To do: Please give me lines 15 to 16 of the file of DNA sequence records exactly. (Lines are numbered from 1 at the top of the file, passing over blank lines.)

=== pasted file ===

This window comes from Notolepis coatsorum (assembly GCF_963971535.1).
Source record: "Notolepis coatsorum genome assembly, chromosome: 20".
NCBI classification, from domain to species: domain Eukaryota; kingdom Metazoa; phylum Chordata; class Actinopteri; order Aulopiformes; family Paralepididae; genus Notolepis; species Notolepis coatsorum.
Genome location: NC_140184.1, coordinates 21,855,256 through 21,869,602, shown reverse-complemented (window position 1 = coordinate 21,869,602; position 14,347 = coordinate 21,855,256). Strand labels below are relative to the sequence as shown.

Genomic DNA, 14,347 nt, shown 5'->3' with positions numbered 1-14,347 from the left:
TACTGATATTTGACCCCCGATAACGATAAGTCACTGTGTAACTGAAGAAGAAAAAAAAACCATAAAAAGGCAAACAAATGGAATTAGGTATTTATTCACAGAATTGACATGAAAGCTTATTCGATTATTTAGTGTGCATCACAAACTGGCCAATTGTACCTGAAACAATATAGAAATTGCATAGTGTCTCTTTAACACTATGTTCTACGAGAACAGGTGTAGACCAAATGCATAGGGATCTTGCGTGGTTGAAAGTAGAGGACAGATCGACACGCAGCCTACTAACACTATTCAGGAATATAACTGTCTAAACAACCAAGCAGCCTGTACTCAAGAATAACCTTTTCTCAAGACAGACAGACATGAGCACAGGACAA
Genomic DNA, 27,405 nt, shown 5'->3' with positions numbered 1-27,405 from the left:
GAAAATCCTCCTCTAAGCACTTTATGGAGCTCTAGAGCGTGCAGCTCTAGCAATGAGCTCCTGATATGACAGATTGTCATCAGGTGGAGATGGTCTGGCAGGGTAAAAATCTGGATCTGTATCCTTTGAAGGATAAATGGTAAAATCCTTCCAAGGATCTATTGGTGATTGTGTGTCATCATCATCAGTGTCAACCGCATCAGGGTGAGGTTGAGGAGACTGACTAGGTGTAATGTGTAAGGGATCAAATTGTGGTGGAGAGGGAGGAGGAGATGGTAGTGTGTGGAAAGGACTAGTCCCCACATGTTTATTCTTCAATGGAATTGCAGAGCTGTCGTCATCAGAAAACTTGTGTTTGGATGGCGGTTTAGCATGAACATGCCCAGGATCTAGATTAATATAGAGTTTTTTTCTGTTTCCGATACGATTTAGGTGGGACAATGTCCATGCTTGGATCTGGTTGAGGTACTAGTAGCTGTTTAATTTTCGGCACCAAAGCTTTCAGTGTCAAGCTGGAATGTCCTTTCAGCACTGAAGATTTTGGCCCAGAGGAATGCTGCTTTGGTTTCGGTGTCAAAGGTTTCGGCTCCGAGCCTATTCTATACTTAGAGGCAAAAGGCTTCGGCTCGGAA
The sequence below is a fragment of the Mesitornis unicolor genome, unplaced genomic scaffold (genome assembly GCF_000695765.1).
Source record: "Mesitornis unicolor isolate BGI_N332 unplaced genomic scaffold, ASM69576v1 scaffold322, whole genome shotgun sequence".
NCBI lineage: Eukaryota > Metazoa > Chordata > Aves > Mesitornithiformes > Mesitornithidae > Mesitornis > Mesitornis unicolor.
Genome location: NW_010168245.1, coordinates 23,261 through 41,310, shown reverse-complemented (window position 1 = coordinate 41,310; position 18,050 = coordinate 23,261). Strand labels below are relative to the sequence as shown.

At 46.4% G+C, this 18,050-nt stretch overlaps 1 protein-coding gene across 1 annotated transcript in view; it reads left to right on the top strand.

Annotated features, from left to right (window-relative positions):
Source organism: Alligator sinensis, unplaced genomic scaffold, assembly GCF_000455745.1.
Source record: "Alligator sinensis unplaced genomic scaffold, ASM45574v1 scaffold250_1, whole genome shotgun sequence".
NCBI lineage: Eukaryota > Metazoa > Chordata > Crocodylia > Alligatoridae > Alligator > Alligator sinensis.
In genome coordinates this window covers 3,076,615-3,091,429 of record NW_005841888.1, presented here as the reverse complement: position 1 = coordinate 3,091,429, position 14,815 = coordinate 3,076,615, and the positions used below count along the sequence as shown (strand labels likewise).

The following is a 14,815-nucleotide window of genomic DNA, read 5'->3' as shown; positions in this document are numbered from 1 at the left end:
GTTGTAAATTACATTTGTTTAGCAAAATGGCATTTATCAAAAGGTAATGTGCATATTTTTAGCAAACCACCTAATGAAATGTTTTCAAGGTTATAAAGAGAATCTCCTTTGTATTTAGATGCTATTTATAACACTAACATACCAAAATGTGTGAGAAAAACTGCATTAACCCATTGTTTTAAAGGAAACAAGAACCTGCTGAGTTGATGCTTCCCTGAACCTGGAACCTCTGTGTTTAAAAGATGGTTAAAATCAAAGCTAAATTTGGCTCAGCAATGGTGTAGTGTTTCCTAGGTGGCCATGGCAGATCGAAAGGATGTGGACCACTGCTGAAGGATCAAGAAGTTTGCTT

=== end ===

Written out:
Source organism: Alligator sinensis, unplaced genomic scaffold, assembly GCF_000455745.1.
Source record: "Alligator sinensis unplaced genomic scaffold, ASM45574v1 scaffold250_1, whole genome shotgun sequence".